Sunday, 12 March 2017

Gustav Metzger, 1926 - 2017

Gustav Metzger, applying hydrochloric acid to nylon sheets - Auto-Destructive Art event, South Bank, London, 1961
Gustav Metzger died 1 March 2017.
The social history of the UK in the 1970s is largely defined by industrial disputes - the postal workers' strike (1971), 2 miners' strikes (1972 and 1974), the Grunwick dispute (1976-77) and the public sector workers' strikes remembered as the 'Winter of Discontent' (1978-79). However, no-one much remembers the Art Strike of 1977- 80 called by Gustav Metzer in 1974. The aim was the destruction of capitalism, no less (or the 'art system', at least): 
The refusal to labour is the chief weapon of workers fighting the system; artists can use the same weapon. To bring down the art system it is necessary to call for years without art, a period of three years - 1977 to 1980 - when artists will not produce work, sell work, permit work to go on exhibitions, and refuse collaboration with any part of the publicity machinery of the art world… Three years is the minimum period required to cripple the system… In place of the practice of art, people can spend time on the numerous historical, aesthetic and social issues facing art. It will be necessary to construct more equitable forms for marketing, exhibiting and publicising art in the future. As the twentieth century has progressed, capitalism has smothered art - the deep surgery of the years without art will give it a new chance. (Read the full text here.)
In truth, Metzger was probably the only artist actually to withdraw his labour. While it is easy to scoff at the impracticality of such a gesture, Metzger's 'career' (or anti-career) stands as a model of sincere and idealistic commitment.
The following notes are compiled from the writings of John A. Walker - see refs. at foot of text.
Metzger was born into a Polish-Jewish family in Nuremberg in 1926 where he was witness to the Nazi rallies. According to Walker he was both impressed by the spectacle and was left with a life-long suspicion of media manipulation of the masses. Metzger was sent with his brother to England in 1939; other members of his family perished in the Holocaust.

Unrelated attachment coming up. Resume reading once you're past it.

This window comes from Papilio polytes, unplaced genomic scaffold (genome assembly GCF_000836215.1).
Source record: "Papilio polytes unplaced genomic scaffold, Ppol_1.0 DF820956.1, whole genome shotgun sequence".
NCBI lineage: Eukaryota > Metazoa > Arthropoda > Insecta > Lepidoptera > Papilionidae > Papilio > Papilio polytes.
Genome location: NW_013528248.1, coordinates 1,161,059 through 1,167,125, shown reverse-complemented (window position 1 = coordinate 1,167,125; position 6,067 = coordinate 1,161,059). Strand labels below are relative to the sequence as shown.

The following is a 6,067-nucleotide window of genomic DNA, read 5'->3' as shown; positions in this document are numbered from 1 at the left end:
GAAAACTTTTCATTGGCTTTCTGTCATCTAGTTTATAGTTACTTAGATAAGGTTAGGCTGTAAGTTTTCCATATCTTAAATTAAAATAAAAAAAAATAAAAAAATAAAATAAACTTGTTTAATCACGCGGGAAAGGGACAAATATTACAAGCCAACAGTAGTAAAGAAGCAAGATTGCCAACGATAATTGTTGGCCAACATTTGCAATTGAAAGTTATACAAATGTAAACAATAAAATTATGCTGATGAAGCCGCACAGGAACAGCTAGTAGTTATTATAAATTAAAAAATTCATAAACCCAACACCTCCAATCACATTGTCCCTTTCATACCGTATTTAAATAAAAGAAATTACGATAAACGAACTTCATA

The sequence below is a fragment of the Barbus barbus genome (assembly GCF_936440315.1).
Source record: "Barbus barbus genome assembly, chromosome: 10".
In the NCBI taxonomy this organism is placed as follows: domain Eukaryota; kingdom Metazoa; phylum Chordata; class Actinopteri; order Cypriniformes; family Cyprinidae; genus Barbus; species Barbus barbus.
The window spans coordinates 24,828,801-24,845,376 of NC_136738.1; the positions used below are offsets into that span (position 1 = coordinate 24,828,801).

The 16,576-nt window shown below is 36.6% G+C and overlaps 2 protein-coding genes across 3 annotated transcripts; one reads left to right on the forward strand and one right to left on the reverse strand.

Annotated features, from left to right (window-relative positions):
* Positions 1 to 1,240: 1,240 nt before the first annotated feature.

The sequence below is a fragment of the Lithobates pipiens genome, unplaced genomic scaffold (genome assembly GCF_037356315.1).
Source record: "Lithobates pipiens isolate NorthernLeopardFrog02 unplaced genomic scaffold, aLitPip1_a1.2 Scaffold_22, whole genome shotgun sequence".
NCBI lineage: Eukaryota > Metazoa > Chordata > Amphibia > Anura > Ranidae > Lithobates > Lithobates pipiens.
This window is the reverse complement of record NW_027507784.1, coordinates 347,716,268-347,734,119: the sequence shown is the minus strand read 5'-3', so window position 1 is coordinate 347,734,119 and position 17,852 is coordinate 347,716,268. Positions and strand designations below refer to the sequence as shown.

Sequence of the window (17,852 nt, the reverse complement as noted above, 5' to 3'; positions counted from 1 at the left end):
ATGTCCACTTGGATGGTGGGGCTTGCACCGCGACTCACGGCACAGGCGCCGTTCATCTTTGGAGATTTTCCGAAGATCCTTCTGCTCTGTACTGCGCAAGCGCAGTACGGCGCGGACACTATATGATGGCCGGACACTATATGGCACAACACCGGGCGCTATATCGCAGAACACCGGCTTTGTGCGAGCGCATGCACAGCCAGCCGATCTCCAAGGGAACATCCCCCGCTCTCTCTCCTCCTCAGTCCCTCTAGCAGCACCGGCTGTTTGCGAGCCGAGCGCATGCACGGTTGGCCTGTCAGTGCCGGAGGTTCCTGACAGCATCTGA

Metzger’s interest in art developed through the 1940s and 50s; an early interest in action Painting (especially Jackson Pollock) evolved into a practice which combined action with destruction – ‘painting’ with acid onto nylon so that the ground progressively disintegrated.  (Watch a short film of an action in 1965 here.) He wrote a manifesto ‘Auto-Destructive Art’ in 1959.
Later work experimented with liquid crystals – heat sensitive liquid crystals were placed between glass slides inserted into a projector and rotated: as the crystals heated and cooled they changed colour to produce constantly evolving patterns. (See Tate catalogue.)
Metzger’s work was consistently engaged with politics and he cared deeply about the fate of the world - haunted by Nazism, the Holocaust and the Atom bomb he tried to alert us to the dangers of excessive capitalism and threats to the environment; he would present work only in public galleries and public spaces maintaining the ideal of making meaningful work that resisted commodification.
(For a fuller account of Metzger's story read John A. Walker's GustavMetzger, the Conscience of the Artworld.
Read appreciations by Adrian Searle and Hans Ulrich Obrist.
Watch a short video featuring Metzger talking about his work, made in 2015 for the Tate.
References.
Walker, John A. (2002) Left Shift: Radical Art in Britain in 1970s Britain, London: I.B. Tauris

Gustav Metzger, Painting on Cardboard, c,1961-2

Gustav Metzger, Recreation of 1961 Auto-Destructive art event. 14 October 2006. South Bank, London. (Brian Hodgson executing work.)

Gustav Metzger, Liquid Crystal Environment, 1965 remade 2005
Gustav Metzger, Liquid Crystal Environment, 1965 remade 2005

Gustav Metzger, Historic photographs: No. 1: Liquidation of the Warsaw Ghetto, April 19-28, 1943, 1995

Gustav Metzger, Historic photographs: Till we have built Jerusalem in

England’s green and pleasant land, 1998. (Twyford Down),

Gustav Metzger, Historic photographs: Terror and Oppression, 2007

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